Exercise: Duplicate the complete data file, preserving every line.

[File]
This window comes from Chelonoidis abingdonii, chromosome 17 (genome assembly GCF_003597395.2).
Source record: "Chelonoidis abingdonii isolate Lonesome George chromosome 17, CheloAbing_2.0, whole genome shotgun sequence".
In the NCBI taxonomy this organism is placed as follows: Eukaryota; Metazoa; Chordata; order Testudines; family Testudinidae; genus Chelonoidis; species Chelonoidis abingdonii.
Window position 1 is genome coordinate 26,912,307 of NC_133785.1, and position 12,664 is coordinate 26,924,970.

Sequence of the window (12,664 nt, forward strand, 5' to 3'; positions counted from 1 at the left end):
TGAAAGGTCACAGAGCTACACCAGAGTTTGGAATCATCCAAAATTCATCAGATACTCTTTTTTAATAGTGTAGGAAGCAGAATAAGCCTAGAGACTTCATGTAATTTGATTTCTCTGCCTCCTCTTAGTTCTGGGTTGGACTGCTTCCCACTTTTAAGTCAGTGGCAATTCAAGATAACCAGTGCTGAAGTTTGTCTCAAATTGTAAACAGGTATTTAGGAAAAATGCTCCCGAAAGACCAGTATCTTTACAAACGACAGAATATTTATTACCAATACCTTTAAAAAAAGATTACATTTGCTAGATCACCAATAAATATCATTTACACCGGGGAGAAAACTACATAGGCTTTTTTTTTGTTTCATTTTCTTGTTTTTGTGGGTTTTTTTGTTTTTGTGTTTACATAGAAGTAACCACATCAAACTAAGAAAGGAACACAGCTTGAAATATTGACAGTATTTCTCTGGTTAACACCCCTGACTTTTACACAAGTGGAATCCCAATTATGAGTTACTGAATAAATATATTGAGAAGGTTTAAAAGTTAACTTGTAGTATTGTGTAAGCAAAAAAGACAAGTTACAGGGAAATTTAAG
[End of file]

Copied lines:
This window comes from Chelonoidis abingdonii, chromosome 17 (genome assembly GCF_003597395.2).
Source record: "Chelonoidis abingdonii isolate Lonesome George chromosome 17, CheloAbing_2.0, whole genome shotgun sequence".
In the NCBI taxonomy this organism is placed as follows: Eukaryota; Metazoa; Chordata; order Testudines; family Testudinidae; genus Chelonoidis; species Chelonoidis abingdonii.
Window position 1 is genome coordinate 26,912,307 of NC_133785.1, and position 12,664 is coordinate 26,924,970.

Sequence of the window (12,664 nt, forward strand, 5' to 3'; positions counted from 1 at the left end):
TGAAAGGTCACAGAGCTACACCAGAGTTTGGAATCATCCAAAATTCATCAGATACTCTTTTTTAATAGTGTAGGAAGCAGAATAAGCCTAGAGACTTCATGTAATTTGATTTCTCTGCCTCCTCTTAGTTCTGGGTTGGACTGCTTCCCACTTTTAAGTCAGTGGCAATTCAAGATAACCAGTGCTGAAGTTTGTCTCAAATTGTAAACAGGTATTTAGGAAAAATGCTCCCGAAAGACCAGTATCTTTACAAACGACAGAATATTTATTACCAATACCTTTAAAAAAAGATTACATTTGCTAGATCACCAATAAATATCATTTACACCGGGGAGAAAACTACATAGGCTTTTTTTTTGTTTCATTTTCTTGTTTTTGTGGGTTTTTTTGTTTTTGTGTTTACATAGAAGTAACCACATCAAACTAAGAAAGGAACACAGCTTGAAATATTGACAGTATTTCTCTGGTTAACACCCCTGACTTTTACACAAGTGGAATCCCAATTATGAGTTACTGAATAAATATATTGAGAAGGTTTAAAAGTTAACTTGTAGTATTGTGTAAGCAAAAAAGACAAGTTACAGGGAAATTTAAG